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Fringe: Momentum Deferred

“In any search for knowledge, there are unintended consequences. Victims, you might say.”

William Bell says that “a storm is coming.” A Katrina-scale metaphor-storm of interdimensional proportions. On one side we have the super-soldiers or shape-changers, part human, part machine, all evil. On the other side, we have Olivia, Peter and Walter. On a third side, we have William Bell and Massive Dynamics. Mr. Bell, et al., wants to recruit Olivia to fight on their side, but Olivia has some reasonable reservations about joining up with such morally gray dimension-hoppers with a history of atrocious acts and a general disregard for human life.

I’m just guessing, but I think the Observer-folk are the foot soldiers of William Bell: just like him, they don’t influence reality except to watch it, see what happens, and worry. They're like the embedded journalists of Operation Dimensional Disaster.

Olivia’s mission, should she choose to accept it, is to find the leader with the symbol on his head before the shape-shifters do. If the shape-shifters find him first, the leader will be able to open the portal between dimensions, which will result in a Pauli exclusion principle snow-globe disaster. Physics, after all, is a bitch.

Not much came of introducing Rebecca: she wasn’t the one to realize that Agent Francis was a shape-shifter, although she did seem to see some kind of halo around Peter. She’s an interesting love-interest for Walter, though, even if she is a compulsive face-toucher. Looking at Walter and Rebecca was like looking at Peter and Olivia 15 years in the future. I think Olivia felt the same way.

Earlier this week I realized that the bait-and-switch of ‘What happened to Olivia?’ was very similar to Buffy Season Five: for the first few episodes, Buffy didn’t even let the viewer ask who the spunky and annoying tween was. Then, suddenly, we get a Dawn-centric episode that explains nothing, and a Buffy-centric episode that explains everything. Just like that one ("No Place Like Home", I think), Buffy’s realization of the truth came in flashy overlays of her visual field and a general sense of inhabiting two different worlds simultaneously. And just like Season Five, Fringe has made us wait for answers.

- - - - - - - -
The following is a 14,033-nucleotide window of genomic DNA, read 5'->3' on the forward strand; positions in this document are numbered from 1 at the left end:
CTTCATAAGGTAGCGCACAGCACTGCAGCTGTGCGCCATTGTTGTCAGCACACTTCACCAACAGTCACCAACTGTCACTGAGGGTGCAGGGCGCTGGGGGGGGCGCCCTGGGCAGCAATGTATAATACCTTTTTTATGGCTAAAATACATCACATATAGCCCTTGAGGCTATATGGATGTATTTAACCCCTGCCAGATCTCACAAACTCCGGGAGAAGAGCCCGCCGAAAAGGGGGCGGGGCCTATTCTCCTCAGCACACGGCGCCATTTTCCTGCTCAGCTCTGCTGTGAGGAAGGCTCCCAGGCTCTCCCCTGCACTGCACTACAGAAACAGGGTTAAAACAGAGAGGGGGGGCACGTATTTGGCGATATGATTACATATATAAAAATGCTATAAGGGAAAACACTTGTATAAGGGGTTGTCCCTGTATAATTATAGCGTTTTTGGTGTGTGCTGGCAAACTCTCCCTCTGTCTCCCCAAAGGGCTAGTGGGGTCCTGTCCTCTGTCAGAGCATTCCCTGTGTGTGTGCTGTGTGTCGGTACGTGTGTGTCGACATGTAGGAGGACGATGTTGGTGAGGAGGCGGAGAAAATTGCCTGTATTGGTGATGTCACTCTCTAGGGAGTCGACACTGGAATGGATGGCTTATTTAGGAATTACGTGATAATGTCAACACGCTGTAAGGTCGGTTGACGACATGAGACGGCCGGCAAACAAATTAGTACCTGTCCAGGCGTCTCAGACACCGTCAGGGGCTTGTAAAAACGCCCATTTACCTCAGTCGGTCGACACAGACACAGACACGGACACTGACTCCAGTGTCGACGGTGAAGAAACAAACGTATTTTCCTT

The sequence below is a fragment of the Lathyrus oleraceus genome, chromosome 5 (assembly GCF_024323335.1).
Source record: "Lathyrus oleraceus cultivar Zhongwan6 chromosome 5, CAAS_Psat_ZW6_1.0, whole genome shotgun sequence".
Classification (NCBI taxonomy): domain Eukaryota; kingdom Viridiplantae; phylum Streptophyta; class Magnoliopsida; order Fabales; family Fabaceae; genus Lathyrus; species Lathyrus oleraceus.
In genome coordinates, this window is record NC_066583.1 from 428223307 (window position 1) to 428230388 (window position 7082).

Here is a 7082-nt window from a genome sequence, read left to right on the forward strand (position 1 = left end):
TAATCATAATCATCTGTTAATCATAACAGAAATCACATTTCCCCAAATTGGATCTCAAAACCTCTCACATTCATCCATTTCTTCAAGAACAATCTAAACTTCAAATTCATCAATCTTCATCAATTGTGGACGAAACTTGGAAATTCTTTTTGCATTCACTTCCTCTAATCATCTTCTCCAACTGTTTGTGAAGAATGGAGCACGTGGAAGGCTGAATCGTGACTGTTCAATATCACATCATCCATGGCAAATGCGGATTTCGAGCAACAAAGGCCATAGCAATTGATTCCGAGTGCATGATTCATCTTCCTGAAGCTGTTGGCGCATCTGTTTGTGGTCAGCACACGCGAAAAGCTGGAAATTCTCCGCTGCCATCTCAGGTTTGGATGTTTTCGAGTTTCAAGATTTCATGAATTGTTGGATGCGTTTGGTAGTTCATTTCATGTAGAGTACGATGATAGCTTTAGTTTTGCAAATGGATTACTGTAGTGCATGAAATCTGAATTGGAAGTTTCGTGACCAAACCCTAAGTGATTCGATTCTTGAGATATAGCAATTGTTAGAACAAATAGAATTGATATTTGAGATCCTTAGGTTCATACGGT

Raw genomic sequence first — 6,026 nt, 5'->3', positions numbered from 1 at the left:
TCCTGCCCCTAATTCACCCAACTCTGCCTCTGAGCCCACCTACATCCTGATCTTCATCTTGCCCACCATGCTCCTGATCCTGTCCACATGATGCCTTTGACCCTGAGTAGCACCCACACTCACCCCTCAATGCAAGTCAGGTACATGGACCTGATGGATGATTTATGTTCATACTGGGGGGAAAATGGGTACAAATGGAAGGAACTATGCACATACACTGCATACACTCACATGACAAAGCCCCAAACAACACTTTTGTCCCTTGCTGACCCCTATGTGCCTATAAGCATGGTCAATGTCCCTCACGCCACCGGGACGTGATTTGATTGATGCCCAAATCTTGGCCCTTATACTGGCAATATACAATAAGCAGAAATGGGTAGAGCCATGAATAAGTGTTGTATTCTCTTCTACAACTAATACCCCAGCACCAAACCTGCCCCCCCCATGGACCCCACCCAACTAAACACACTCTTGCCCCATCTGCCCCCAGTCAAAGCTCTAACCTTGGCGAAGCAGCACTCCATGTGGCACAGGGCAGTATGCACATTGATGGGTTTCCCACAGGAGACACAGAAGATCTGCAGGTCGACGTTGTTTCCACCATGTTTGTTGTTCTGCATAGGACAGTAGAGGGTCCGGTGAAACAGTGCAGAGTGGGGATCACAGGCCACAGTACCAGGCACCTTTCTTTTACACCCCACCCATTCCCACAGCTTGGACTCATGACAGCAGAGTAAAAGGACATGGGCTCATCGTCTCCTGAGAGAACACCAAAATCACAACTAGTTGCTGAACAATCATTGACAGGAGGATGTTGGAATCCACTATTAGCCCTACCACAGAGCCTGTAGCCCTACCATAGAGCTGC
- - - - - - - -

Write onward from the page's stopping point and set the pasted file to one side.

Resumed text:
We got quite a few of them this week, but I’m still not clear on the sides in the war. Maybe it’s supposed to be murky. The bad guys have the head now, and not even Angel and Spike can rescue the capo in time.

The Theme of the Week? Delay. Delaying answers, delaying information, delaying mortality (with cryogenics), delaying death (pseudo-Francis with the Slurpee of Rejuvenation), delaying romance (Walter and Rebecca).

Rest in peace, Agent Charlie Francis.

The Good:

• The Terminator-style ‘why won’t you die?’ shoot-out in the teaser was cool.

• Astrid answering the phone with ‘Bishop’s Deli.’

• Walter seemed so happy every time he greeted people.

• Peter and Olivia geeking out over Invasion of the Body Snatchers.

• Brandon: “Do you understand that you’re asking me to repair a piece of technology that is unlike anything that has ever existed on Earth…I can do it in three hours. Tops.”

• Rebecca: “At first I assumed it was all just a figment of my imagination. And the LSD, of course.”

• Peter acting like a dad, nervous about his kid’s first date as Walter rode off with pretty Rebecca.

The Bad:

• William Bell: “For reasons that will become clear in time...” Why not just tell us?

I Thought We Agreed This Was a Stupid Idea (as Peter says):

• Giving Olivia the worms to drink, and then just letting her continue on, business as usual.